The health insurance exchange, the organizational innovation of the Affordable Care Act (ACA), is here to stay. The principle of consumer choice among private health plans, with financial subsidies for low-income households, is now firmly entrenched. The Supreme Court has ruled that low-income subsidies are constitutional and hence that the exchanges can operate effectively in all 50 states.
As Republicans become convinced that full repeal is infeasible, many will discover that the exchange structure fits their values and policy preferences. Many Democrats will come to recognize that this model has worked well in employment-based insurance systems, in Medicare Part D, and Medicare Advantage, and in many state Medicaid programs. The health insurance exchange has the aura of a policy consensus underneath the political fray.
But What Is A Health Insurance Exchange?
Two models have dominated the policy literature on health insurance exchanges, with many hybrids borrowing elements of each. At one end of the policy spectrum, the insurance exchange can serve as a “marketplace” or “clearinghouse” where buyers and sellers transact with minimal regulation of the product features and prices.
In this marketplace model, the role of the exchange is to allow for the broadest variety of health plans and products, with the hope that potential enrollees would find the best fit for their needs. It facilitates consumer comparisons of premiums and cost sharing by having plans publish descriptions online, but does not standardize designs. The plans set benefits within the broad “essential health benefits” standards, and every product offered must fall into one of the “metal” actuarial value tiers. Premiums are set by the insurance plans, subject only to cursory regulatory review. This approach focuses on insurance offerings and avoids the more difficult issues related to the efficiency of health care services.
At the other end of the policy spectrum, the exchange serves as an “active purchaser” of health insurance on behalf of its clients, the individual consumers. In effect, the exchange seeks to move insurance from a let-the-buyer-beware retail market to a two-stage wholesale and retail market. The first (wholesale) stage uses supply chain management tools developed by corporate buyers of other services, while the second (retail) stage encourages consumers to select from a more narrow range of pre-contracted offerings.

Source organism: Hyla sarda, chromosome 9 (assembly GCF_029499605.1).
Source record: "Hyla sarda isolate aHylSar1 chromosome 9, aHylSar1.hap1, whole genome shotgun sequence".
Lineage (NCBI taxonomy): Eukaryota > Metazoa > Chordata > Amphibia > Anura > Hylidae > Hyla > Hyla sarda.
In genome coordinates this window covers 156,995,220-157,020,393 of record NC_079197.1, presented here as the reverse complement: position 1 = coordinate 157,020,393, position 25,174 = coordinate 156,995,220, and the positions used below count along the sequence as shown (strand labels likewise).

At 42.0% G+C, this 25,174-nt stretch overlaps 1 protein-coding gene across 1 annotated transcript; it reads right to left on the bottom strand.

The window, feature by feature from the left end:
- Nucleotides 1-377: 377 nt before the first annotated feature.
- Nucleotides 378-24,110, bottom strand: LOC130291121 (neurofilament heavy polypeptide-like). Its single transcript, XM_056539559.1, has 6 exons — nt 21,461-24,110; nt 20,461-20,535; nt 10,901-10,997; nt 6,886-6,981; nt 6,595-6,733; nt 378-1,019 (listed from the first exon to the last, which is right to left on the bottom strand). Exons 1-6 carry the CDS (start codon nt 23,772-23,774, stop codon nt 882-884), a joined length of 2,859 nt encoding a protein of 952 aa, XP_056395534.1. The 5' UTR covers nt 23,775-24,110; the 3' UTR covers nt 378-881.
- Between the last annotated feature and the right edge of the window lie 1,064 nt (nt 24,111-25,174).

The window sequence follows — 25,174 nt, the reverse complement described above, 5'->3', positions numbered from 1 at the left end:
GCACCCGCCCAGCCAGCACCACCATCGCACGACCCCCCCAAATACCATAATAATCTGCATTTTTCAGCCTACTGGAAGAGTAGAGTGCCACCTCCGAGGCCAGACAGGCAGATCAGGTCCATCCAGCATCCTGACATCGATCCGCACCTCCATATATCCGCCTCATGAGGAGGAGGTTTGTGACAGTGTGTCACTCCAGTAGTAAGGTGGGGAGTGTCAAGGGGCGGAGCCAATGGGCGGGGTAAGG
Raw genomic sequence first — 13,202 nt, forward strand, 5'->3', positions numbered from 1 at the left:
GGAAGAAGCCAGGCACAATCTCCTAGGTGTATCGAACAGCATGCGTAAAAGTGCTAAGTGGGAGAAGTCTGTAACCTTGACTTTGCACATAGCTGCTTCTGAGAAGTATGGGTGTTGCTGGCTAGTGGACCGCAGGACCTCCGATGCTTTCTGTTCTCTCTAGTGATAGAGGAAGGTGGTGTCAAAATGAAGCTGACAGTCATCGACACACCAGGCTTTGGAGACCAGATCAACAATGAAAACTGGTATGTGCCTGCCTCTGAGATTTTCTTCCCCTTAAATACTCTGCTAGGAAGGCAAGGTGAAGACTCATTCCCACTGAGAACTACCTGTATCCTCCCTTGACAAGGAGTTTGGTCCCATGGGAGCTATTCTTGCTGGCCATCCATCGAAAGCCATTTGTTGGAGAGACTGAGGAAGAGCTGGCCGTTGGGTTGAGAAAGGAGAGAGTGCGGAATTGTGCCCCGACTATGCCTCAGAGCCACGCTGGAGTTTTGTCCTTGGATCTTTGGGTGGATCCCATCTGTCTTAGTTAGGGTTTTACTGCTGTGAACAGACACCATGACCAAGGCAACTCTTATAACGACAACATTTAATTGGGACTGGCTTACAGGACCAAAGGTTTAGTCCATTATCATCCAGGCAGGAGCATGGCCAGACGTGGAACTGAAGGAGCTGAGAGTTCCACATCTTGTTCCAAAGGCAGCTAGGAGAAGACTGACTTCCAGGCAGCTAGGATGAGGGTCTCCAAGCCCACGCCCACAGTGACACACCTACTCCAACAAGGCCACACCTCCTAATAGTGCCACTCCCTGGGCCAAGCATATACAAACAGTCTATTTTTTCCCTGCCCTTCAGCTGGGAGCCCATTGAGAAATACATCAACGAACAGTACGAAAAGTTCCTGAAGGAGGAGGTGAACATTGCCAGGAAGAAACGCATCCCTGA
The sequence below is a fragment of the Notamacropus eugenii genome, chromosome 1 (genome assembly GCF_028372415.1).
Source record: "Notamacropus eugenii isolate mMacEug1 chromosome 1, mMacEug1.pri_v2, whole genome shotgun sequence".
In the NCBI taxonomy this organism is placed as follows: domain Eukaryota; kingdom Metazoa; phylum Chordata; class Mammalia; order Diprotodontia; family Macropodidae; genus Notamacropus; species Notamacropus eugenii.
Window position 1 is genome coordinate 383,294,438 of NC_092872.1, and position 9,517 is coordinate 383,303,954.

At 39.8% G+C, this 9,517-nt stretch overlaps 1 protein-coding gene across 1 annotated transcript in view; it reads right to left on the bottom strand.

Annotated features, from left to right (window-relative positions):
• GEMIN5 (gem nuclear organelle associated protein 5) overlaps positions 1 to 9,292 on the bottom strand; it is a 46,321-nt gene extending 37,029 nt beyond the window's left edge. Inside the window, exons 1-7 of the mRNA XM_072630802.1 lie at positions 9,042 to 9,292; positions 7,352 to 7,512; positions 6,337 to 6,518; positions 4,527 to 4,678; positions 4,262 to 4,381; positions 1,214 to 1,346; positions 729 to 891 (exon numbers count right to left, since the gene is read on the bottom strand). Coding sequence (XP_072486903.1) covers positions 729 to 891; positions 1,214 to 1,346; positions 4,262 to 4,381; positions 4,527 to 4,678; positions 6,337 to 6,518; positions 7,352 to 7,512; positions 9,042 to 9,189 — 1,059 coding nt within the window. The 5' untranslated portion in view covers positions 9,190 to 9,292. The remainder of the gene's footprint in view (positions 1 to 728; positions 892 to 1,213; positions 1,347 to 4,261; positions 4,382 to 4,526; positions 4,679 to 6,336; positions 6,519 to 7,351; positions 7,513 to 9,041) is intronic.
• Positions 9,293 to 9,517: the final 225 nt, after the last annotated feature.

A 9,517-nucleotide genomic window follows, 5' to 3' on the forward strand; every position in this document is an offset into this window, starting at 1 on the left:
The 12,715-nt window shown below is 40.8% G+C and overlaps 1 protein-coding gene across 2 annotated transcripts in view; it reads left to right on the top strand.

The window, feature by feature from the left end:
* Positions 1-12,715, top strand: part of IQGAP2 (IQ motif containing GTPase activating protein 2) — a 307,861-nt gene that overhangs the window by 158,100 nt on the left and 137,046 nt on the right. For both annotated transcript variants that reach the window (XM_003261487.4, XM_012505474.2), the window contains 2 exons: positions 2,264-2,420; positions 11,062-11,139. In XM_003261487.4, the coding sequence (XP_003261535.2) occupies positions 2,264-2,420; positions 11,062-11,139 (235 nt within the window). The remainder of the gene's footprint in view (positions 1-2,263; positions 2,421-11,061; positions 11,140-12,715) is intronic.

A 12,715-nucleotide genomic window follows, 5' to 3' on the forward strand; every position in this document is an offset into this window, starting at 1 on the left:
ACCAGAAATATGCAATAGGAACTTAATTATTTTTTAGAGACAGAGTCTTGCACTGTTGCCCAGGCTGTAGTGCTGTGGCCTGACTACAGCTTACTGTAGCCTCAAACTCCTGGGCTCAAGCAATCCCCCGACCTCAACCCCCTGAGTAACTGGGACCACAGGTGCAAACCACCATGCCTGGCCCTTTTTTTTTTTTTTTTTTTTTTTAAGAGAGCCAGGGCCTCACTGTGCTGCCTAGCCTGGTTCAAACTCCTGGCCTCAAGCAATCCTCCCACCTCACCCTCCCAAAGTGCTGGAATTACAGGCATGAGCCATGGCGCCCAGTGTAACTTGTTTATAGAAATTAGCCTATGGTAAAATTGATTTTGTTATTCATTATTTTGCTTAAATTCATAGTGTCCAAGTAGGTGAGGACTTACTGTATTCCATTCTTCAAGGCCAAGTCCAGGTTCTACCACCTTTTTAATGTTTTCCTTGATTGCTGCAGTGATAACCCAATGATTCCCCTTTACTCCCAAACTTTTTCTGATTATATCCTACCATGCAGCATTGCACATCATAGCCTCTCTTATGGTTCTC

California, Colorado, And Florida
The American states are said to be the laboratory for democracy. The California exchange, termed Covered California, has proclaimed its role as the nation’s most active purchaser. The federal exchange, which offers coverage to eligible individuals in Florida (among many other states), exemplifies the passive marketplace. In between lie the other state-based exchanges, with the Colorado exchange serving as an example that uses purchasing tools but in a softer manner than California and accords great discretion to insurers in terms of price and performance.
In our view, Covered California has proven that active purchasing can deliver lower premiums for better products than can passive marketplaces. It can thereby attract the broad enrollment sought by the authors of the underlying legislation. Covered California currently has over 1.3 million members in private health plans through its exchange and has helped enroll another nearly 3 million low-income residents in the state’s Medicaid program. Half of Californians uninsured prior to the Affordable Care Act now are covered by insurance, and the ethnic mix of enrollees in Covered California very closely matches the mix of the previously-uninsured target population. High enrollment has been accompanied by low premium increases. The average 2016 premium increase across the insurance plans in Covered California was only 4 percent, with 20 percent of enrollees seeing their premiums decrease.
What Does Covered California Do?
Covered California as an active purchaser does many things, but it does four big things: contracting with insurers, negotiating premiums, standardizing benefits, and requiring plans to engage in activities that promote improvement in the delivery system.
Covered California does not guarantee insurers the right to offer their wares on the exchange but, rather, extracts concessions on price and product design as a condition for having access to the largest pool of new enrollees in the state. It has excluded plans that have not demonstrated the administrative capability, prices, networks, or product designs that improve consumer value.